Since the iPhone expanded into Canada, we have only had one option as a provider. That carrier has been Rogers (note: Fido also carries the iPhone, but they are owned by Rogers) and they have taken advantage of that market position and currently offer one of the worst contracts world wide of all the iPhone carriers.

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Last fall, Canada also had a spectrum auction which allowed other companies to purchase access to the various remaining open wireless spectrum. The CRTC opened up the auction with the intention of leveling out the market and providing competition in the mobile space, which has traditionally been non existent in Canada compared to say the European markets. We have yet to see any of those new players really open up and act on their purchases yet. So those of us who wanted an iPhone, but don’t really care for Rogers have been out of luck. Well, an announcement today made by Telus and Bell seem to have changed all of that.

In anticipation for the upcoming Olympics in Vancouver the two carriers have spent a year upgrading their spectrum to allow HSPA phones on their network. Previously they have only run CDMA, which the iPhone does not function on. With this upgrade, they can now offer the device as early as next month, and the news is circulating throughout the internet today.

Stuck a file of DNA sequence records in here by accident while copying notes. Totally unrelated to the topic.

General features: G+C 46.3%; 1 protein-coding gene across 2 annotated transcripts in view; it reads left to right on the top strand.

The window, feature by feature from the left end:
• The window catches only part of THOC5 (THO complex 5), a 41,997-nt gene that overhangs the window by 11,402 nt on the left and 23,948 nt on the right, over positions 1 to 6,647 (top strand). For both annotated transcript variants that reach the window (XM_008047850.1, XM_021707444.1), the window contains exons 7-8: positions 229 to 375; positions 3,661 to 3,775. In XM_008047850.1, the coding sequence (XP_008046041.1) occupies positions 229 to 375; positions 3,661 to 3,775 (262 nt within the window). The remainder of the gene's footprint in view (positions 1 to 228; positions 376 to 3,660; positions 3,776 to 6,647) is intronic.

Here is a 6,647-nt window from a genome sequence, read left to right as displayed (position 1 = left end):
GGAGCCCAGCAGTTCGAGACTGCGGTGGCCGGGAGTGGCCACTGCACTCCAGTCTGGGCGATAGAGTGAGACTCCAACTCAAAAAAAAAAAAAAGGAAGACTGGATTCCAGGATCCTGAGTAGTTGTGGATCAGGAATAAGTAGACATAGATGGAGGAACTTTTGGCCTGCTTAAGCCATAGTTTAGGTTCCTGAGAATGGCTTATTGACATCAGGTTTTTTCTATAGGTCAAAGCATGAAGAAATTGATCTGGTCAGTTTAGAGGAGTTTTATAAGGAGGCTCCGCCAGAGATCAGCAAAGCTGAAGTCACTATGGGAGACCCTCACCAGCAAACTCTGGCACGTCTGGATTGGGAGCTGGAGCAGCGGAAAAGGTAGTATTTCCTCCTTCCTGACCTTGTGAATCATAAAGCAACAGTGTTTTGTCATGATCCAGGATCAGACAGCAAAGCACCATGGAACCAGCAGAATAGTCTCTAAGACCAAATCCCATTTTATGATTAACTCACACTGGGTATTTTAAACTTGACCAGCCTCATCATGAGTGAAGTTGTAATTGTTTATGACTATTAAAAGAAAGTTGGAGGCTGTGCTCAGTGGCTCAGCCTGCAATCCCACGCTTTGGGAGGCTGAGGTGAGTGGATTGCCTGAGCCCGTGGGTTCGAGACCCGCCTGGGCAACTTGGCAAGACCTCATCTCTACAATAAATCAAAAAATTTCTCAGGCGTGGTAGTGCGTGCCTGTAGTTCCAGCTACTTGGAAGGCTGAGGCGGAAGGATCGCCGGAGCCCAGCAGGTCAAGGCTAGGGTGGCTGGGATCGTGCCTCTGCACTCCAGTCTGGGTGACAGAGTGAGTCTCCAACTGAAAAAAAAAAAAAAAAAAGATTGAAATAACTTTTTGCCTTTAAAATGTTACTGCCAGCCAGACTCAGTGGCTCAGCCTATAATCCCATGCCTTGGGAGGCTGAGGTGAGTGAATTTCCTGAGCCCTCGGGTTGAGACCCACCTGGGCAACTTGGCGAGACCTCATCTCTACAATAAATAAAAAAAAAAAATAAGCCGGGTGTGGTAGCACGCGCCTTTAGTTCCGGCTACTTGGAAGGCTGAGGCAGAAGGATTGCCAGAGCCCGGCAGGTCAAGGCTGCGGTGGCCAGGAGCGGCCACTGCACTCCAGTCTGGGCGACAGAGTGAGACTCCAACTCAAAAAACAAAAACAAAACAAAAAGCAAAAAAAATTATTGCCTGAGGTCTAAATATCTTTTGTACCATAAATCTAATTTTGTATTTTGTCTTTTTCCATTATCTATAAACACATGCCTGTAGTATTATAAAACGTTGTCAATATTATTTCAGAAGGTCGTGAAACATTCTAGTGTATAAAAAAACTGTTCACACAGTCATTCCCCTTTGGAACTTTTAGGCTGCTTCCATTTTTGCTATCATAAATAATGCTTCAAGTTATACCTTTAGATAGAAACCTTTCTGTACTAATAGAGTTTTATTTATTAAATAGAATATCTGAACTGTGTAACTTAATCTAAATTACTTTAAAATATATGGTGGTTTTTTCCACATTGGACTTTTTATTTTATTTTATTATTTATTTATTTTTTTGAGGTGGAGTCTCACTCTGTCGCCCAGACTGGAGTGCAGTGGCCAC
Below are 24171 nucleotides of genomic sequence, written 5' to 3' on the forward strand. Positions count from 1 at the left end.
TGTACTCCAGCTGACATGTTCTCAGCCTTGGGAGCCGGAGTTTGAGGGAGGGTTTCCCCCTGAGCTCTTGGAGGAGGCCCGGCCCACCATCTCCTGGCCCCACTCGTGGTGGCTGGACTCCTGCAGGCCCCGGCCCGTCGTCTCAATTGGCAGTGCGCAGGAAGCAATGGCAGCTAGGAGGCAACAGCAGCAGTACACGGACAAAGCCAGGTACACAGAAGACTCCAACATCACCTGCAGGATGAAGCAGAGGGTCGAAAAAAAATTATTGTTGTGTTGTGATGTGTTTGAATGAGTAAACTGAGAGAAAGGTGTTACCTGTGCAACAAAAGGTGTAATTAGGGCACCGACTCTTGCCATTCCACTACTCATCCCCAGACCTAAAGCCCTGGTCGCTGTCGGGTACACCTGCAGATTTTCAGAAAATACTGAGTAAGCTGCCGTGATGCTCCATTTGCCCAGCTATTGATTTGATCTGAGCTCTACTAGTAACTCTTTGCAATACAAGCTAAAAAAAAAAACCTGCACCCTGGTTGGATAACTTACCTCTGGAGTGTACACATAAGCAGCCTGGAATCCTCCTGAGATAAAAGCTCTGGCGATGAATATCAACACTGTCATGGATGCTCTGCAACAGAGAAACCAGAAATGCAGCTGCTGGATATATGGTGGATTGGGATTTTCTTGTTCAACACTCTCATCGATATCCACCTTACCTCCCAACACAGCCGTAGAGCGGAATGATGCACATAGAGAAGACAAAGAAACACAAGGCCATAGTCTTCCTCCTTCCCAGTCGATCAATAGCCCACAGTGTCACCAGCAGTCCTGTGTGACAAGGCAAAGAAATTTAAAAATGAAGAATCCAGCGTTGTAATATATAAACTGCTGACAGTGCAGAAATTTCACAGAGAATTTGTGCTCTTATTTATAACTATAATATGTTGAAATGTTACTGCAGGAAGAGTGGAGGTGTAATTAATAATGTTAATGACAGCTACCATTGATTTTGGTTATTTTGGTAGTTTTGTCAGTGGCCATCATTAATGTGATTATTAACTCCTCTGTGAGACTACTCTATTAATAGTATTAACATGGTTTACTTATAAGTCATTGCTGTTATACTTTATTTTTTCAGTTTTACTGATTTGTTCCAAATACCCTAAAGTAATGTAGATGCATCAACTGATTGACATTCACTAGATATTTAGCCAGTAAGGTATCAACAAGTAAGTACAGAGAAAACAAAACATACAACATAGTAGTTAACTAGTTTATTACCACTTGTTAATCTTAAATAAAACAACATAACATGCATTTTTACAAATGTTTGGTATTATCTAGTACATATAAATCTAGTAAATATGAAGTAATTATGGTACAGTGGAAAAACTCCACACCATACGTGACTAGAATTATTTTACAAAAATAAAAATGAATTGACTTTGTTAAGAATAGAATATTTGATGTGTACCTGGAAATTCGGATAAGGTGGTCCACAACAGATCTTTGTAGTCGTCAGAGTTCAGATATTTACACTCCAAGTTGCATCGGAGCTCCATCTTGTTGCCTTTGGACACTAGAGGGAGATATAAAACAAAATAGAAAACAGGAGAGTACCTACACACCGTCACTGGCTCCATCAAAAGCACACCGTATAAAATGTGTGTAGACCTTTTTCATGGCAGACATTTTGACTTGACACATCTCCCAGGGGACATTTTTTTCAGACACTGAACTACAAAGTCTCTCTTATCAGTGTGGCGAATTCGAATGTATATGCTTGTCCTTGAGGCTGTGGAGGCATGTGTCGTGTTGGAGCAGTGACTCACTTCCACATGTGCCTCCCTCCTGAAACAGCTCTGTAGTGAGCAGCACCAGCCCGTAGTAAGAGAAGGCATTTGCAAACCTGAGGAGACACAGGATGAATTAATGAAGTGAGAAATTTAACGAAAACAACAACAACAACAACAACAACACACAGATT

When these two carriers do jump into the iPhone field, this can only mean good things for consumers who have held out in purchasing the device. This also means many more units moved, more developers making apps, etc. I really hope Telus and Bell take advantage of the situation and offer a blockbuster deal. (Hint: Give me the 3GS in a 2 year contract, $60/month with unlimited data and I’ll be getting in line). Previously though these carriers have been somewhat disappointing with their offerings, but perhaps the iPhone will be the spark needed for some missing competition.

Just a word of warning to the two carriers. Don’t screw this launch up, much like Rogers did. Get lots of product in, set a competitive contract and rate plan against the world carriers, and don’t put fine print rules around the usage of data. The iPhone is changing the world and how we use smartphones. The market is glad to have you here, but please don’t screw it up.